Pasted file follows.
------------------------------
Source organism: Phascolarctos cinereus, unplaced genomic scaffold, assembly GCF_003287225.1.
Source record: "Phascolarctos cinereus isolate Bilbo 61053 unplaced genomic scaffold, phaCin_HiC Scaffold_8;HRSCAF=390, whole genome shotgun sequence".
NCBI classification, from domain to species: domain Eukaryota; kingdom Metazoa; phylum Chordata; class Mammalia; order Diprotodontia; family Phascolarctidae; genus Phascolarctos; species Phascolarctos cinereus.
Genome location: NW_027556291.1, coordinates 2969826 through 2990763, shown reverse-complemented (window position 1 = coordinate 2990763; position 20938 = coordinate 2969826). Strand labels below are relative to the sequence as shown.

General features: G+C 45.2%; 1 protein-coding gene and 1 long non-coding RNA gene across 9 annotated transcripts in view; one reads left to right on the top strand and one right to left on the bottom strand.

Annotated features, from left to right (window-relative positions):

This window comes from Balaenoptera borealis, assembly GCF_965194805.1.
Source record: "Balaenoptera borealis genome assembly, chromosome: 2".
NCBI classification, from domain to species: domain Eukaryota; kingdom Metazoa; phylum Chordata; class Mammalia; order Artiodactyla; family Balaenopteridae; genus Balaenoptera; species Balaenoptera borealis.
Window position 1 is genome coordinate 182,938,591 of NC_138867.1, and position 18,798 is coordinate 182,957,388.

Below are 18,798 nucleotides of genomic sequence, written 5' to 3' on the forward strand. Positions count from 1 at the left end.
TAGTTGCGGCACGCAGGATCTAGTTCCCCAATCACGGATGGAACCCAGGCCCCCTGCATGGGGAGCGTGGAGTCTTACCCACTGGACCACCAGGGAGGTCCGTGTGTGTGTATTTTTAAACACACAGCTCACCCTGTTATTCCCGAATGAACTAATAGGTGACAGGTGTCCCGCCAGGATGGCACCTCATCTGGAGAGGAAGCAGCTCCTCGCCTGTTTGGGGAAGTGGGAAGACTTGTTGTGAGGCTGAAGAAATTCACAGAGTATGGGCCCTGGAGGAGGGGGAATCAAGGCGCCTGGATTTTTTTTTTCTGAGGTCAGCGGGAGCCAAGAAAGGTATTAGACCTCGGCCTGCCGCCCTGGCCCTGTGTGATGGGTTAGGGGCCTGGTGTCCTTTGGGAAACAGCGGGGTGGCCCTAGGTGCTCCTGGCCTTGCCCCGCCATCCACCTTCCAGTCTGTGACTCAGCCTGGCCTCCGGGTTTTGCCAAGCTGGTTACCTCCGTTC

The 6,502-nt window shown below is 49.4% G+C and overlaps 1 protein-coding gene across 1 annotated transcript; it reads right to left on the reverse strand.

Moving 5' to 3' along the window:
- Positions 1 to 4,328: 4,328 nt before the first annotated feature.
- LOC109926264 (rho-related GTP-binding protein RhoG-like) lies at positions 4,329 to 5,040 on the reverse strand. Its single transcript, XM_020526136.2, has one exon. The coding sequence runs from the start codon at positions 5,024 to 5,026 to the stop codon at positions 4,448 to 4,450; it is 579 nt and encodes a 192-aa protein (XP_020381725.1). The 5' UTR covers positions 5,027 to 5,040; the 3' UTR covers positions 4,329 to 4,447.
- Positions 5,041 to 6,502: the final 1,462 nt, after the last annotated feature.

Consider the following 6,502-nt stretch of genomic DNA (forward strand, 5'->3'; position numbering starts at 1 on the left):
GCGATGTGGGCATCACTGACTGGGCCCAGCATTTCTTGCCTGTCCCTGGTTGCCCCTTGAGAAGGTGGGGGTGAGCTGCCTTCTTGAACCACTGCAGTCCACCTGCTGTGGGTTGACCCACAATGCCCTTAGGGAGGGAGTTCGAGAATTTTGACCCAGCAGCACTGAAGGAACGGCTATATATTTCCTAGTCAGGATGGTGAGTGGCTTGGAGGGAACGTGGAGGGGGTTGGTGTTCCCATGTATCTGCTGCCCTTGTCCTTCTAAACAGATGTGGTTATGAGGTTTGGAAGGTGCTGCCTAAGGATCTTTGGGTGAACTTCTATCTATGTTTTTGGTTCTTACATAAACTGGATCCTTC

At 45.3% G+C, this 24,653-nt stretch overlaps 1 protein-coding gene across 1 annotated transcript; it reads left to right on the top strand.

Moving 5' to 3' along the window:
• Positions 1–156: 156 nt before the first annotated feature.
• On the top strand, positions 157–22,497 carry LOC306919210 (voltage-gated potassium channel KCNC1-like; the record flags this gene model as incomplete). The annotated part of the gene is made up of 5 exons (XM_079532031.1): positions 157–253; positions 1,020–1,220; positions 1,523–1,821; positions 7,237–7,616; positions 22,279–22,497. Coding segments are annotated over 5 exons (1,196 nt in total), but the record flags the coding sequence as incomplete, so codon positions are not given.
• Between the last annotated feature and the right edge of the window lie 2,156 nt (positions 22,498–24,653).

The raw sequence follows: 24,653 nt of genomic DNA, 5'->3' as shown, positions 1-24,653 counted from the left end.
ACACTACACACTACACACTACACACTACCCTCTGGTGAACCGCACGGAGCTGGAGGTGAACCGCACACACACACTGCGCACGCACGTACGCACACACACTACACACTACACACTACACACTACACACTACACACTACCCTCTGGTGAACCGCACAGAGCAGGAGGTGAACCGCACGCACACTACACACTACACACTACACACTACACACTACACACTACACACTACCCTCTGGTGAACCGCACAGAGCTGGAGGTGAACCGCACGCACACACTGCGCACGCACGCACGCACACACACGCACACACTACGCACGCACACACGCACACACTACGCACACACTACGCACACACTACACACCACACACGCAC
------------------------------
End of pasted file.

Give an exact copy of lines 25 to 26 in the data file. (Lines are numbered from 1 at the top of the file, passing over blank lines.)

The raw sequence follows: 24,653 nt of genomic DNA, 5'->3' as shown, positions 1-24,653 counted from the left end.
ACACTACACACTACACACTACACACTACCCTCTGGTGAACCGCACGGAGCTGGAGGTGAACCGCACACACACACTGCGCACGCACGTACGCACACACACTACACACTACACACTACACACTACACACTACACACTACCCTCTGGTGAACCGCACAGAGCAGGAGGTGAACCGCACGCACACTACACACTACACACTACACACTACACACTACACACTACACACTACCCTCTGGTGAACCGCACAGAGCTGGAGGTGAACCGCACGCACACACTGCGCACGCACGCACGCACACACACGCACACACTACGCACGCACACACGCACACACTACGCACACACTACGCACACACTACACACCACACACGCAC